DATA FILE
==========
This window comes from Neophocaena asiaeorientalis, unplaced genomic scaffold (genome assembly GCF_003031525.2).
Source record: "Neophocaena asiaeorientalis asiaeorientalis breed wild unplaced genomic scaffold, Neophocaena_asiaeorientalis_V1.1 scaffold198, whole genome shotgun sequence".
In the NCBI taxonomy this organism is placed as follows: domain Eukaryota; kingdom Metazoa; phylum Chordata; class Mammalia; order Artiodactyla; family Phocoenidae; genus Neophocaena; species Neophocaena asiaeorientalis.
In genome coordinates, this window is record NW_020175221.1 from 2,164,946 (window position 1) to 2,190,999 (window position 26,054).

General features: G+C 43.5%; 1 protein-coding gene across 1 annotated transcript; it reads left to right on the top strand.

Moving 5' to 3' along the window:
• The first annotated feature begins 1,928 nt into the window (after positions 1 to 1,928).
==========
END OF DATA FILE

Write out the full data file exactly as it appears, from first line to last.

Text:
This window comes from Neophocaena asiaeorientalis, unplaced genomic scaffold (genome assembly GCF_003031525.2).
Source record: "Neophocaena asiaeorientalis asiaeorientalis breed wild unplaced genomic scaffold, Neophocaena_asiaeorientalis_V1.1 scaffold198, whole genome shotgun sequence".
In the NCBI taxonomy this organism is placed as follows: domain Eukaryota; kingdom Metazoa; phylum Chordata; class Mammalia; order Artiodactyla; family Phocoenidae; genus Neophocaena; species Neophocaena asiaeorientalis.
In genome coordinates, this window is record NW_020175221.1 from 2,164,946 (window position 1) to 2,190,999 (window position 26,054).

General features: G+C 43.5%; 1 protein-coding gene across 1 annotated transcript; it reads left to right on the top strand.

Moving 5' to 3' along the window:
• The first annotated feature begins 1,928 nt into the window (after positions 1 to 1,928).